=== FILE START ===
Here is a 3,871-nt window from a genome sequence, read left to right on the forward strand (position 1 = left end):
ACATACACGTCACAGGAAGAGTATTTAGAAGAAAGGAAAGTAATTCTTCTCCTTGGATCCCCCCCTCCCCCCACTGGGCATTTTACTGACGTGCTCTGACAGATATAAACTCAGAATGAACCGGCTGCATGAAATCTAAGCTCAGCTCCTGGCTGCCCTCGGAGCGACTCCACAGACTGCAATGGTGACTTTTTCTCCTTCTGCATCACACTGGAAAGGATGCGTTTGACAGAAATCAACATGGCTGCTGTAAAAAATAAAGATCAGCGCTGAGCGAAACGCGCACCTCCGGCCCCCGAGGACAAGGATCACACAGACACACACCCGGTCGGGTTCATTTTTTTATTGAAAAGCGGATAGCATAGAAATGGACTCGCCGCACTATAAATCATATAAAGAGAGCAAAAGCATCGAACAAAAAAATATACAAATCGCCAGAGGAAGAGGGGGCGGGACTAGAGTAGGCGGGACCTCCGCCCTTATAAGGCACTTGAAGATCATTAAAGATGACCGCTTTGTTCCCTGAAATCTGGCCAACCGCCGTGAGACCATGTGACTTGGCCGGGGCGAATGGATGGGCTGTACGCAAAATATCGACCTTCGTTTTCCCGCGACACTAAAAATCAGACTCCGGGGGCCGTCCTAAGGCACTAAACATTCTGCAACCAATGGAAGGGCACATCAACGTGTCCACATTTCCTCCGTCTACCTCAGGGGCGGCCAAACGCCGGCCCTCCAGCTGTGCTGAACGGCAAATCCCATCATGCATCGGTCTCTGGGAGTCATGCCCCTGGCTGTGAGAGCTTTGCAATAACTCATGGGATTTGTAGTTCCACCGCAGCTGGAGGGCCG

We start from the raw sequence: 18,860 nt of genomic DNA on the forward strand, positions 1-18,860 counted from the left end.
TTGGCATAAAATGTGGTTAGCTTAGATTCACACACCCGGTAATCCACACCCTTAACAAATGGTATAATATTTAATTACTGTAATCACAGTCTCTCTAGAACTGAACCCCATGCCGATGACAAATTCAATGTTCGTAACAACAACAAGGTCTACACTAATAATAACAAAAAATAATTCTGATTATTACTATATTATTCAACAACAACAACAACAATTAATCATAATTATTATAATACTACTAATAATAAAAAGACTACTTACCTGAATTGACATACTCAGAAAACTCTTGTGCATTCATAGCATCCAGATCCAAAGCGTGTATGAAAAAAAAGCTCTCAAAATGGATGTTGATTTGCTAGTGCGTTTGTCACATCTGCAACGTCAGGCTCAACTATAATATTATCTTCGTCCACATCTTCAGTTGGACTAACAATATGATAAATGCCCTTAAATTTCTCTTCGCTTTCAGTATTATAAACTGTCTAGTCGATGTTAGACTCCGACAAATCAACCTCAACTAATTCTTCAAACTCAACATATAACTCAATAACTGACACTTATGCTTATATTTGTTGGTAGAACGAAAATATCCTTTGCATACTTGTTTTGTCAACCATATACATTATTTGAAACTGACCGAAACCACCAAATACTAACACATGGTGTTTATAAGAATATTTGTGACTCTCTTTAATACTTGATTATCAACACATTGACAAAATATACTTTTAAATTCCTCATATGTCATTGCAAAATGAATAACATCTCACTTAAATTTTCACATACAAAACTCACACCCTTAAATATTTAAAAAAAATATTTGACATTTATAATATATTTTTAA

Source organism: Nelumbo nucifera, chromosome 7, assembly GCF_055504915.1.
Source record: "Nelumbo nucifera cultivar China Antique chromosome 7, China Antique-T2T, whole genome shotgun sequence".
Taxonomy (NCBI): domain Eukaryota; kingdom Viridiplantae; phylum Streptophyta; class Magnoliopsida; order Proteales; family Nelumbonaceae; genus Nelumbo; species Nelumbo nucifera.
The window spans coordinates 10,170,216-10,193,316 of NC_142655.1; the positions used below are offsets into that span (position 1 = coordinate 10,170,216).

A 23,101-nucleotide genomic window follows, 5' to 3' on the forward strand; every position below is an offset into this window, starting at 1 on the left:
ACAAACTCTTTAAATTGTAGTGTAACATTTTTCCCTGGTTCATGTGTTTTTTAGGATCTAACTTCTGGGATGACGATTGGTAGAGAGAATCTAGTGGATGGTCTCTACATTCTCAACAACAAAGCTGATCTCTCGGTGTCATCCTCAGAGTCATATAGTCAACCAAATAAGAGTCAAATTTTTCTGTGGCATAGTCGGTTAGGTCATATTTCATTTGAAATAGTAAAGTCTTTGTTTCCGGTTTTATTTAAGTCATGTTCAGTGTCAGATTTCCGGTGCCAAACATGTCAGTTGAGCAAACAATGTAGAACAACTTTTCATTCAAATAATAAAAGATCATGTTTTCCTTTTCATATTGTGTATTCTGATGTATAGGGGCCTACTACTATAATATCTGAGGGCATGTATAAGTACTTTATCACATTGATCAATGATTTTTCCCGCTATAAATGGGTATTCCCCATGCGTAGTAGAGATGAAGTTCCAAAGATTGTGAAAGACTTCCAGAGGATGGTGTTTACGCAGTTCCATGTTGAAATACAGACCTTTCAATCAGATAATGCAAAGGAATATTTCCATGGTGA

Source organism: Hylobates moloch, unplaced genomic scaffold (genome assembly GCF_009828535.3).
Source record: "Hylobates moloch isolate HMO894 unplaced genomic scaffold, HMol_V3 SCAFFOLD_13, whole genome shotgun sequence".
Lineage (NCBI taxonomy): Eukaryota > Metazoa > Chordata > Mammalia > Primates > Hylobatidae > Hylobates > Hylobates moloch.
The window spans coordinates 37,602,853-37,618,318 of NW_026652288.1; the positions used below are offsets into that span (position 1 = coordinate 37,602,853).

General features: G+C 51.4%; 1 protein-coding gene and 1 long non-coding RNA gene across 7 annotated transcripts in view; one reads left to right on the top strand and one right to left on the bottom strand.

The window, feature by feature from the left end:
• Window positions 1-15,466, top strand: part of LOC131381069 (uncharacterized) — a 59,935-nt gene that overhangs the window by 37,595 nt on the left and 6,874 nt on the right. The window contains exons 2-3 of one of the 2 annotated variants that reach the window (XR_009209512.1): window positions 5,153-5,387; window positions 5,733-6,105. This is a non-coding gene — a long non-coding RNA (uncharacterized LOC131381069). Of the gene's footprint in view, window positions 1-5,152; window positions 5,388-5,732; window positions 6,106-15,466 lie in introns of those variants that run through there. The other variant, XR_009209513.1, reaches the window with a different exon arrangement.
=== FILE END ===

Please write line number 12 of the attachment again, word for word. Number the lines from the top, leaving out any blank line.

Source record: "Hylobates moloch isolate HMO894 unplaced genomic scaffold, HMol_V3 SCAFFOLD_13, whole genome shotgun sequence".